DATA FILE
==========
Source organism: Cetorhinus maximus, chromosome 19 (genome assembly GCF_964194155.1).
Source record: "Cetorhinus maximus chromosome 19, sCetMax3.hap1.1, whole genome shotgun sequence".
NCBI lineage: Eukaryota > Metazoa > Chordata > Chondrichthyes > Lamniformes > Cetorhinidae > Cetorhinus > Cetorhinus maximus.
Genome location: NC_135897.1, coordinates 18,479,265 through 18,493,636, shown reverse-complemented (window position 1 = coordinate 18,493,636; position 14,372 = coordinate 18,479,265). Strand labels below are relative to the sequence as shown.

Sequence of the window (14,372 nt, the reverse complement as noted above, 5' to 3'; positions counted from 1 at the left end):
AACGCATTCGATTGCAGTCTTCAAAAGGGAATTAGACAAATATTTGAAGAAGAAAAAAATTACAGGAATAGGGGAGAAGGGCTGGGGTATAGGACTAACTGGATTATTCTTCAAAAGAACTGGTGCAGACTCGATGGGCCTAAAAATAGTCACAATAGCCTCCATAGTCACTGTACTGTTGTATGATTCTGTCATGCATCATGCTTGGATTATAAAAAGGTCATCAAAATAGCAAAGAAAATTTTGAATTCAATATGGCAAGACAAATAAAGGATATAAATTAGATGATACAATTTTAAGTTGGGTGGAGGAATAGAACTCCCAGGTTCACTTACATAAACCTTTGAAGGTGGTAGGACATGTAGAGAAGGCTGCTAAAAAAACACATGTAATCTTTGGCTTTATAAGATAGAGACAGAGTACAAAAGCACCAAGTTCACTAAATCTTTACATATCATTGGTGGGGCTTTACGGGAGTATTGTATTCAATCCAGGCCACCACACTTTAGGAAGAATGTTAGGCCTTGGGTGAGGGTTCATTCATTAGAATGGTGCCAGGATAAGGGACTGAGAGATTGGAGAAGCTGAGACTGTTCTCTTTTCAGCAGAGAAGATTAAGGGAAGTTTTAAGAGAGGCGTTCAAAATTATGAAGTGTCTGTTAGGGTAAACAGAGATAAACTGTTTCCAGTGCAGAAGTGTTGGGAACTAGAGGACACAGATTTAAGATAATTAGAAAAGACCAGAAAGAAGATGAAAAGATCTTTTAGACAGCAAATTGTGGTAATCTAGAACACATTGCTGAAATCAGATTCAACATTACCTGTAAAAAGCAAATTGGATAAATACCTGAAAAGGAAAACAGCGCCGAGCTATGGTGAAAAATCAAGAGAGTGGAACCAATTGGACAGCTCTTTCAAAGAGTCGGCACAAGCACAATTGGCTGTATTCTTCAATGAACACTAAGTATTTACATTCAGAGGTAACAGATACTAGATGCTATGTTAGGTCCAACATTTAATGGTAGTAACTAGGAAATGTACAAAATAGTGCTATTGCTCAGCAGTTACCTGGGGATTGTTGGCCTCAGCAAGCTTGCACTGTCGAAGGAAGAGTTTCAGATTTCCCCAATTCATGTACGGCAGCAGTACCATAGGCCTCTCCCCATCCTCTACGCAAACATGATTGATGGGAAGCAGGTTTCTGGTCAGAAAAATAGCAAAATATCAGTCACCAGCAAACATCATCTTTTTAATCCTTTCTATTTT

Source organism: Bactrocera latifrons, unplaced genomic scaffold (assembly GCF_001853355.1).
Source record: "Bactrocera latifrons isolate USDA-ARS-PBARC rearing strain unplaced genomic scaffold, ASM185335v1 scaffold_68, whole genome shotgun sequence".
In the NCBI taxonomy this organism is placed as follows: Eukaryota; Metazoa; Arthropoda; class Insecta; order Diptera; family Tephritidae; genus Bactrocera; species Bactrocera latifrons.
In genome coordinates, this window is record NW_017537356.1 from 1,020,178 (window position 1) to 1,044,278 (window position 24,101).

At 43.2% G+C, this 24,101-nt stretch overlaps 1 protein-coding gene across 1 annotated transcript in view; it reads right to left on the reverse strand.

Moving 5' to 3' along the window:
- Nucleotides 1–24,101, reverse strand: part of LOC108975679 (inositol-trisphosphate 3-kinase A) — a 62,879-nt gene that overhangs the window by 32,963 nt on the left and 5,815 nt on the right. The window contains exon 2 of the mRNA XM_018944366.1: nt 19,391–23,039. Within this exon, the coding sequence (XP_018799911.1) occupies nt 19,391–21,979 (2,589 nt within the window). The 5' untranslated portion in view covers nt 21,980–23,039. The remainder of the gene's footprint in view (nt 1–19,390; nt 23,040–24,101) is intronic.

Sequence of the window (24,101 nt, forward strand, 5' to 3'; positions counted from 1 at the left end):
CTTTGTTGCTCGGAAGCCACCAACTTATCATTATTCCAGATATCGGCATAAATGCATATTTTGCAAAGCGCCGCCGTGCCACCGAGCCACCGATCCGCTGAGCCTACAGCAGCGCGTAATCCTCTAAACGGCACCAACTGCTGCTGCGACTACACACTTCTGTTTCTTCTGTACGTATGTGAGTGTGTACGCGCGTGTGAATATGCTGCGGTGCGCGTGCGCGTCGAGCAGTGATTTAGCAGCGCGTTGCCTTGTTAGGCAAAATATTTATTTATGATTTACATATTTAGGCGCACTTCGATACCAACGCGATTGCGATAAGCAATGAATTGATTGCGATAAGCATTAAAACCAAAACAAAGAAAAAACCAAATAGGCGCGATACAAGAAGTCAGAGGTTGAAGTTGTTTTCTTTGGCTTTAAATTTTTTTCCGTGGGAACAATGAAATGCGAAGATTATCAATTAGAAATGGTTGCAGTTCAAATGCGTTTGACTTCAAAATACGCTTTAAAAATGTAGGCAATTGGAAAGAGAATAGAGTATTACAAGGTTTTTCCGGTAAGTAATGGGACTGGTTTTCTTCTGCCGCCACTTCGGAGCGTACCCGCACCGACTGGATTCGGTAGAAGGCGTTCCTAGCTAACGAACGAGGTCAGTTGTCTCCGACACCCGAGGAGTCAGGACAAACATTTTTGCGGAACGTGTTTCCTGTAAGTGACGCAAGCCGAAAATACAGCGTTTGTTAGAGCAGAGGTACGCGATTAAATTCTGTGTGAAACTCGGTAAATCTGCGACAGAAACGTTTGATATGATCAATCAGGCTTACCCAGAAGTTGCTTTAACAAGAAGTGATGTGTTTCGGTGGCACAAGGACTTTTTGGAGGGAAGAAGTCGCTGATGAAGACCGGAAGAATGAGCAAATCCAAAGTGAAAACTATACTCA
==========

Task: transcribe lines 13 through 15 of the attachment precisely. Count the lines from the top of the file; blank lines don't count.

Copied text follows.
- Nucleotides 1–24,101, reverse strand: part of LOC108975679 (inositol-trisphosphate 3-kinase A) — a 62,879-nt gene that overhangs the window by 32,963 nt on the left and 5,815 nt on the right. The window contains exon 2 of the mRNA XM_018944366.1: nt 19,391–23,039. Within this exon, the coding sequence (XP_018799911.1) occupies nt 19,391–21,979 (2,589 nt within the window). The 5' untranslated portion in view covers nt 21,980–23,039. The remainder of the gene's footprint in view (nt 1–19,390; nt 23,040–24,101) is intronic.

Sequence of the window (24,101 nt, forward strand, 5' to 3'; positions counted from 1 at the left end):
CTTTGTTGCTCGGAAGCCACCAACTTATCATTATTCCAGATATCGGCATAAATGCATATTTTGCAAAGCGCCGCCGTGCCACCGAGCCACCGATCCGCTGAGCCTACAGCAGCGCGTAATCCTCTAAACGGCACCAACTGCTGCTGCGACTACACACTTCTGTTTCTTCTGTACGTATGTGAGTGTGTACGCGCGTGTGAATATGCTGCGGTGCGCGTGCGCGTCGAGCAGTGATTTAGCAGCGCGTTGCCTTGTTAGGCAAAATATTTATTTATGATTTACATATTTAGGCGCACTTCGATACCAACGCGATTGCGATAAGCAATGAATTGATTGCGATAAGCATTAAAACCAAAACAAAGAAAAAACCAAATAGGCGCGATACAAGAAGTCAGAGGTTGAAGTTGTTTTCTTTGGCTTTAAATTTTTTTCCGTGGGAACAATGAAATGCGAAGATTATCAATTAGAAATGGTTGCAGTTCAAATGCGTTTGACTTCAAAATACGCTTTAAAAATGTAGGCAATTGGAAAGAGAATAGAGTATTACAAGGTTTTTCCGGTAAGTAATGGGACTGGTTTTCTTCTGCCGCCACTTCGGAGCGTACCCGCACCGACTGGATTCGGTAGAAGGCGTTCCTAGCTAACGAACGAGGTCAGTTGTCTCCGACACCCGAGGAGTCAGGACAAACATTTTTGCGGAACGTGTTTCCTGTAAGTGACGCAAGCCGAAAATACAGCGTTTGTTAGAGCAGAGGTACGCGATTAAATTCTGTGTGAAACTCGGTAAATCTGCGACAGAAACGTTTGATATGATCAATCAGGCTTACCCAGAAGTTGCTTTAACAAGAAGTGATGTGTTTCGGTGGCACAAGGACTTTTTGGAGGGAAGAAGTCGCTGATGAAGACCGGAAGAATGAGCAAATCCAAAGTGAAAACTATACTCA